Animals Are Unpredictable

February 26th, 20102:50 pm @ Angela Odom


Dawn Brancheau with one of her beloved Orcas

First, my condolences to the family of Dawn Brancheau. What a remarkable woman. Brancheau pursued her dream to become a “Shamu trainer” after visiting SeaWorld when she was 11-years old. Brancheau went on to attend the University of South Carolina where she earned degrees in psychology and animal behavior. It was not long after that she landed a job at SeaWorld, initially “training sea lions for a couple of years and then she got into Shamu Stadium,” according to her mom.

Dawn Brancheau swimming with Tilikum moments before incident

Most people working with or training animals will get a sixth sense about them. If you love them as much as I’ve read Brancheau did Tilikum, you kind of know when they are up or down. You know when you can push the boundaries a bit and when to stand down. I’m almost sure Brancheau did not feel any menacing behavior coming from Tilikum the day of the accident. She was in the water, smiling and playing with that big ole whale just as she would any other day. Tilikum, apparently, was her favorite whale.

The initial reports from witnesses described whales acting ornery. Tilikum, according to some eyewitness reports, was swimming in the tank aggressively and then — defeating the rules of nature and gravity — jumped high out of the water — like he was going to do a double pike — came down miraculously grabbing the trainer around the waist with his mouth — yep, while on his way down — shook her like a rag doll before hitting the water, finally taking her under. Really? How very talented that Tilikum. Honestly, I could not believe some of the stories I heard of this incident.

As the days have gone by, the incredible eyewitness testimonies have been replaced by actual video. What is seen in the video is a non-aggressive Tilikum eating treats and performing tricks. As the show ends, Brancheau and another trainer are seen running around the tank with Tilikum. Brancheau throws fish into the whale’s mouth, throws water on his nose and fins, and then she jumps into the water with the big ole whale and happily swims around with him. The video ends moments prior to the attack.

She was not standing on a platform and she did not slip and fall into the tank. Brancheau was already in the water so there was no need for Tilikum to jump out of the water, come down, grab a woman by the waist, shake her, and then enter the water. Didn’t happen. She was in the water and, according to folks at SeaWorld who have now seen a video that has not been released, her ponytail brushed the nose of Tilikum and perhaps — as far as Tilikum was concerned — he saw a pelican or a seagull. He grabbed her ponytail and — as whales are wont to do — took the ponytail under water with him. That’s what whales do.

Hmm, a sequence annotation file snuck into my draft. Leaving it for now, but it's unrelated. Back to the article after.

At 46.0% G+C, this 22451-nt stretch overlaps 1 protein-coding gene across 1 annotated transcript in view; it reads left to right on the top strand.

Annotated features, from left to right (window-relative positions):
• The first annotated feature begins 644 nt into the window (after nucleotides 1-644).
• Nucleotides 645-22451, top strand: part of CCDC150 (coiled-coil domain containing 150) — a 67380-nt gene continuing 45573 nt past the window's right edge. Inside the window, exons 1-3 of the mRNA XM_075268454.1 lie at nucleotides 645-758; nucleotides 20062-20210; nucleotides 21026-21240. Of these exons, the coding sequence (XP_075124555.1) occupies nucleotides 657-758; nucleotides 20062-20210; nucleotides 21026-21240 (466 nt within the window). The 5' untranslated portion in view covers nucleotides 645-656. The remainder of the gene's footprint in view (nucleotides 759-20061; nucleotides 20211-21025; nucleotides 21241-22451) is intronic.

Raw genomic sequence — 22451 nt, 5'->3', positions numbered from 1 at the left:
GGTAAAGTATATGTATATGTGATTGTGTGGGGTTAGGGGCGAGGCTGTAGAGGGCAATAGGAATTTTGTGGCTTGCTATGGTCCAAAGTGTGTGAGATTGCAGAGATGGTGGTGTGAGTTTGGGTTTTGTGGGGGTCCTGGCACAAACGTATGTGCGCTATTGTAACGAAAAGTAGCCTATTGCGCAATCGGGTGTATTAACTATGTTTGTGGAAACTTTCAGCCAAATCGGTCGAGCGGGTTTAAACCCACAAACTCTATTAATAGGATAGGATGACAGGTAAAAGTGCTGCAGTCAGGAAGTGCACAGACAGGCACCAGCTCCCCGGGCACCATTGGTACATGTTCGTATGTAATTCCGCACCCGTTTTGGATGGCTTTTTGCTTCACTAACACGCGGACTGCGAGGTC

There are a number of videos on YouTube showing Whales at these shows going after birds that land in the water. Bird plops down in the water, feet go to peddling away, end-o-bird, end-o-story. That’s what whales do. It is their natural instinct to hunt and eat. They do this and I’m sure every trainer at SeaWorld is very aware of this behavior in whales.

Of course, like we would all do, Brancheau went into flight or fight mode in trying to save herself. She found herself jerked suddenly underwater, she probably thrashed around trying to save herself or get balance and the whale, doing what whales typically do when they see the behavior of prey, went to subdue his prey. I’m sure he had no idea he was actually killing his buddy.

Not all rich kids, thankfully, are like the Menendez boys. Not all pit bulls are killers. In fact, I know a lot of pit bulls that are love nuggets. Nothing in life is predictable. Just because your kids smiled at you at lunch and gave you love does not mean they won’t return tonight with shotguns to kill you for your money. You just never know what one thing will set a person off or what one thing will set an animal off. You just don’t know.

I have had dogs all of my life and I’ve been bitten by a few of them too. The worse one was a Cocker Spaniel who did not want to be bothered when she was in season. I got bit. I did not put her down, consider giving her away, or taking her to an animal retreat for bad Cocker Spaniels in season. I understand PMS and thus, we learned to understand each other. After our nice little meeting of the minds, the little girl made it a point to stay away from me when she felt this way and I stayed away from her.